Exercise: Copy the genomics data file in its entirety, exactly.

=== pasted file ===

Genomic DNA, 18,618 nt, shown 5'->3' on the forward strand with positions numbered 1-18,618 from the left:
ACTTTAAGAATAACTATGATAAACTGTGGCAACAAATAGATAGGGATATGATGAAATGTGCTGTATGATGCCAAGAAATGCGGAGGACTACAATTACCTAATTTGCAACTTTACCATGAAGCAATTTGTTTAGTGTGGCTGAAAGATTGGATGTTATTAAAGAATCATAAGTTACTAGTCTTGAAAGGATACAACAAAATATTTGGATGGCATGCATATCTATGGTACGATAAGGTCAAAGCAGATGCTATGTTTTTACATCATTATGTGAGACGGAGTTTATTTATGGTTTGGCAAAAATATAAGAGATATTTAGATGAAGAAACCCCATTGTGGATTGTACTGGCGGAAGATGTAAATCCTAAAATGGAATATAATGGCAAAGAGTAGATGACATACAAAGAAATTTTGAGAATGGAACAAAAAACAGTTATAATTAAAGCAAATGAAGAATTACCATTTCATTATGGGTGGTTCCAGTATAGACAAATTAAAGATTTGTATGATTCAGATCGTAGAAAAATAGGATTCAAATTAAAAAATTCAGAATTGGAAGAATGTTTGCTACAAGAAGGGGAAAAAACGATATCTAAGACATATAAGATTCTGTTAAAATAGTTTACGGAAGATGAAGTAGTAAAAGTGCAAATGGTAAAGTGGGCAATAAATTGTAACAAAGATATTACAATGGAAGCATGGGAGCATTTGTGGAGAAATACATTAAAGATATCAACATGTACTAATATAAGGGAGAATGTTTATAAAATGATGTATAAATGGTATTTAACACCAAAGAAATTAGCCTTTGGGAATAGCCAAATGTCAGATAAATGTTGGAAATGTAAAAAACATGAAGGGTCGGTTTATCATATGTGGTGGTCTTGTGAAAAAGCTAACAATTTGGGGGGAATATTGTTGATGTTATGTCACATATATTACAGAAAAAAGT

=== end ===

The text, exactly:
Genomic DNA, 18,618 nt, shown 5'->3' on the forward strand with positions numbered 1-18,618 from the left:
ACTTTAAGAATAACTATGATAAACTGTGGCAACAAATAGATAGGGATATGATGAAATGTGCTGTATGATGCCAAGAAATGCGGAGGACTACAATTACCTAATTTGCAACTTTACCATGAAGCAATTTGTTTAGTGTGGCTGAAAGATTGGATGTTATTAAAGAATCATAAGTTACTAGTCTTGAAAGGATACAACAAAATATTTGGATGGCATGCATATCTATGGTACGATAAGGTCAAAGCAGATGCTATGTTTTTACATCATTATGTGAGACGGAGTTTATTTATGGTTTGGCAAAAATATAAGAGATATTTAGATGAAGAAACCCCATTGTGGATTGTACTGGCGGAAGATGTAAATCCTAAAATGGAATATAATGGCAAAGAGTAGATGACATACAAAGAAATTTTGAGAATGGAACAAAAAACAGTTATAATTAAAGCAAATGAAGAATTACCATTTCATTATGGGTGGTTCCAGTATAGACAAATTAAAGATTTGTATGATTCAGATCGTAGAAAAATAGGATTCAAATTAAAAAATTCAGAATTGGAAGAATGTTTGCTACAAGAAGGGGAAAAAACGATATCTAAGACATATAAGATTCTGTTAAAATAGTTTACGGAAGATGAAGTAGTAAAAGTGCAAATGGTAAAGTGGGCAATAAATTGTAACAAAGATATTACAATGGAAGCATGGGAGCATTTGTGGAGAAATACATTAAAGATATCAACATGTACTAATATAAGGGAGAATGTTTATAAAATGATGTATAAATGGTATTTAACACCAAAGAAATTAGCCTTTGGGAATAGCCAAATGTCAGATAAATGTTGGAAATGTAAAAAACATGAAGGGTCGGTTTATCATATGTGGTGGTCTTGTGAAAAAGCTAACAATTTGGGGGGAATATTGTTGATGTTATGTCACATATATTACAGAAAAAAGT